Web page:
The handling of the October hostage crisis in a Moscow theater is only one of the examples of a Russian attitude that is incomprehensible to the average Westerner.
Unquestionably, the rescue of the 750 or so hostages did prevent a probable blood bath. But Russian security forces planned and executed the operation with just one goal in mind -- the elimination of the terrorists.
No thought was given to the care of the rescued hostages who were affected by the disabling gas pumped into the theater. They were carried out and laid out on the sidewalk. There were no antidotes, no oxygen masks, no attempts at artificial respiration. Hospitals were never informed of what incapacitating agents were used.
This tragic episode does not surprise me. What surprises me is that even those who should know better seem to see this most recent tragedy as an aberration, an atypical return to Soviet times, to communist mentality, to a brutal government.
The cliche that the more things change the more they remain the same is especially true in regards to Russia. Russia came into being almost 1,000 years ago when local warlords and other small-time gangsters joined a larger organization under the most powerful gangster of them all -- the czar.
The resulting state -- Russia -- was cursed from the very beginning. It was invaded, occupied, partitioned time and time again. The czars regularly murdered relatives, spouses and their own children, while oppressing the population, institutionalizing slavery and engaging in costly military adventures.
From time to time, there were efforts to lift the curse that tormented Russia, to create a better life but to no avail.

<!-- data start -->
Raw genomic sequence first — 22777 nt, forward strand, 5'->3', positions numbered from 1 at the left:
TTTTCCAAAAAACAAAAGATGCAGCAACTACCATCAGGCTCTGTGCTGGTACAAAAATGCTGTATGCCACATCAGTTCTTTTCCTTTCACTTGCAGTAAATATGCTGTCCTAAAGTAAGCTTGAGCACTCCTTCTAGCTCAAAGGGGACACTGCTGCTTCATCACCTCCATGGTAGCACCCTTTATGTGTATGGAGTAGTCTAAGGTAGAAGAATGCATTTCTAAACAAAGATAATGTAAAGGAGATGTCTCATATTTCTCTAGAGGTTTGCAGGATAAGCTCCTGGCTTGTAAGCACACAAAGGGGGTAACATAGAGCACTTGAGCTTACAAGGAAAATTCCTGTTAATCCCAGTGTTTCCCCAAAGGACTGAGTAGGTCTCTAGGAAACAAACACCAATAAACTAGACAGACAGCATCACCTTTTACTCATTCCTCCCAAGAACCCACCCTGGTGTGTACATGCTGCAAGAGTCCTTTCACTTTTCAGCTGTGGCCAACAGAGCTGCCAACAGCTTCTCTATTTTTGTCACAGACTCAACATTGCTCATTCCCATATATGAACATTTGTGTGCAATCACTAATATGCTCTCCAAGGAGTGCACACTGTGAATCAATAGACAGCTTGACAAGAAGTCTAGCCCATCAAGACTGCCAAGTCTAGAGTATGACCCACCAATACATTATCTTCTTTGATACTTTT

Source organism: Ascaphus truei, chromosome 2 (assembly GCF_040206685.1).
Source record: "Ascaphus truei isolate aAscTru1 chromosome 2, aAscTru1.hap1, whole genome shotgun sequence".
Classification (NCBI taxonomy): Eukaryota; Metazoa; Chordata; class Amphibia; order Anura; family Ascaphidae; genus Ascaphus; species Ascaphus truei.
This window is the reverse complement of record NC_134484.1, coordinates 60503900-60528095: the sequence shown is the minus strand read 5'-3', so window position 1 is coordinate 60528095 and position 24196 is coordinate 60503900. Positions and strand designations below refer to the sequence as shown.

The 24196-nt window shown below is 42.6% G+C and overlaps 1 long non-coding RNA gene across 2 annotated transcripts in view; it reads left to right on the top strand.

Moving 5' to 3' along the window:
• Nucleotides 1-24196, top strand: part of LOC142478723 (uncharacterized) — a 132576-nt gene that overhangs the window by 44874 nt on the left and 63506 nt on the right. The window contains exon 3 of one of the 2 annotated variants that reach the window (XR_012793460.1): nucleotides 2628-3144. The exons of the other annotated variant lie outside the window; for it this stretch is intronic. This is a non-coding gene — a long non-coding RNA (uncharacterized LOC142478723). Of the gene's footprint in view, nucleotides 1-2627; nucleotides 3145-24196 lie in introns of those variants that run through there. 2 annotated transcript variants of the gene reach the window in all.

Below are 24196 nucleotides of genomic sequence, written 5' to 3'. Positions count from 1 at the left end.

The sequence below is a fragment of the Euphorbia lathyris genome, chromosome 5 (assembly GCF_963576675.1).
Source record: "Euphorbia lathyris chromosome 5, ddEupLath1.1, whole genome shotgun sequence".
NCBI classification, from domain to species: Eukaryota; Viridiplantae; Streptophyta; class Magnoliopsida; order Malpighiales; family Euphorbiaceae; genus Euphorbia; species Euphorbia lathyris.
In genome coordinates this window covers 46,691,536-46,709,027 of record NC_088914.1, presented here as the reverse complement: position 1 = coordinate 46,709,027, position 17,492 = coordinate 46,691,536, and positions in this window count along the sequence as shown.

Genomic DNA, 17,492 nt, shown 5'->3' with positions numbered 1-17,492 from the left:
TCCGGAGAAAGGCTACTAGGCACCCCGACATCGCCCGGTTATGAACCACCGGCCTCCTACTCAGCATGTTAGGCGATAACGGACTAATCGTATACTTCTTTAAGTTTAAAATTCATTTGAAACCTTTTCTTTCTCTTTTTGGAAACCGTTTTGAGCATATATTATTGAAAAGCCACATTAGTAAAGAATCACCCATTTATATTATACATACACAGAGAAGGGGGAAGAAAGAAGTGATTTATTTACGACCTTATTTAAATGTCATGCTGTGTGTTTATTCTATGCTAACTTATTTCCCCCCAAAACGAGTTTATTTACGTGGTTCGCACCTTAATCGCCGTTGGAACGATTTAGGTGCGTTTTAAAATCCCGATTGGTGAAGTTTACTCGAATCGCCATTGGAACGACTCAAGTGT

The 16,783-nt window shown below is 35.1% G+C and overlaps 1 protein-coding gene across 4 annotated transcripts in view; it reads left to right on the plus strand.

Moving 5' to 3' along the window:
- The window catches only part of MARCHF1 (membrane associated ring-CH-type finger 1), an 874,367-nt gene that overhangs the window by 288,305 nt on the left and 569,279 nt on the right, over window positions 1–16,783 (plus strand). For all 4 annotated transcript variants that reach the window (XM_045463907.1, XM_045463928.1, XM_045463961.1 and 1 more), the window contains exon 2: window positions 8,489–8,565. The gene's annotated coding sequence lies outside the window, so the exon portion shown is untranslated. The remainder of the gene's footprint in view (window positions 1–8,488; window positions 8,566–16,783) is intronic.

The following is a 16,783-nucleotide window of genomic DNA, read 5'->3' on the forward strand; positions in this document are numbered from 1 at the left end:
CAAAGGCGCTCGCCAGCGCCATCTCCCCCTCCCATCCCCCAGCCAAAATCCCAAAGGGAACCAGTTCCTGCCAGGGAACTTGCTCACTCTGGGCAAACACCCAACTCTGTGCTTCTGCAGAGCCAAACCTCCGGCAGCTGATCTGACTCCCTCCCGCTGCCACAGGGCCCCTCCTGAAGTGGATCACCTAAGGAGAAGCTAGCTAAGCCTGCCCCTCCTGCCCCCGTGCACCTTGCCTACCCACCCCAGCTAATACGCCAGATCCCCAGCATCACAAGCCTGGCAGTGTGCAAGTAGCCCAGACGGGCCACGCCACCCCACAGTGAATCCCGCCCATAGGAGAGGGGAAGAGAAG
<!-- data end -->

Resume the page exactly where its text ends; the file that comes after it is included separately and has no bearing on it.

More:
And something else never changed -- Russia was never good for the Jews. Anti-Semitism was encouraged by the government and the church and was partially responsible for the great Jewish immigrations of the 19th and 20th centuries.
The rapid and unexpected collapse of the Soviet empire and the unique success of the Soviet Jewry movement resulted in yet another exodus. Close to 2 million Jews left to settle in the United States, Israel, Germany and elsewhere, but many remained.
Today, there are between 500,000 and 2 million Jews in the former Soviet Union -- the difference in numbers is caused by the difficulty of defining a Jew -- and most have no intention of leaving. The reasons are many: fear of war in Israel, reluctance to start all over in an unfamiliar culture, increased income in the new free-market economy and often an unwillingness or inability to face reality.
There are even some who honestly believe that a viable Jewish community can be created, that there is a future for Jews there, that the bad times are gone forever and that the movement toward becoming a civilized, law-abiding, human-rights-respecting society cannot be reversed.
The hope for a brighter Jewish future has been sold to and accepted by U.S. organizations. It is difficult to assess how many of those who supposedly strive to build a Jewish community in the former Soviet Union are genuinely motivated by ideology, religion or altruism.
But I beleive that they are a tiny, insignificant minority, but tens of millions of dollars are being spent on cultural centers, synagogues, welfare and Jewish education. Thousands of well-meaning professionals are crisscrossing the former Soviet Union, meeting with self-appointed community leaders and self-taught rabbis.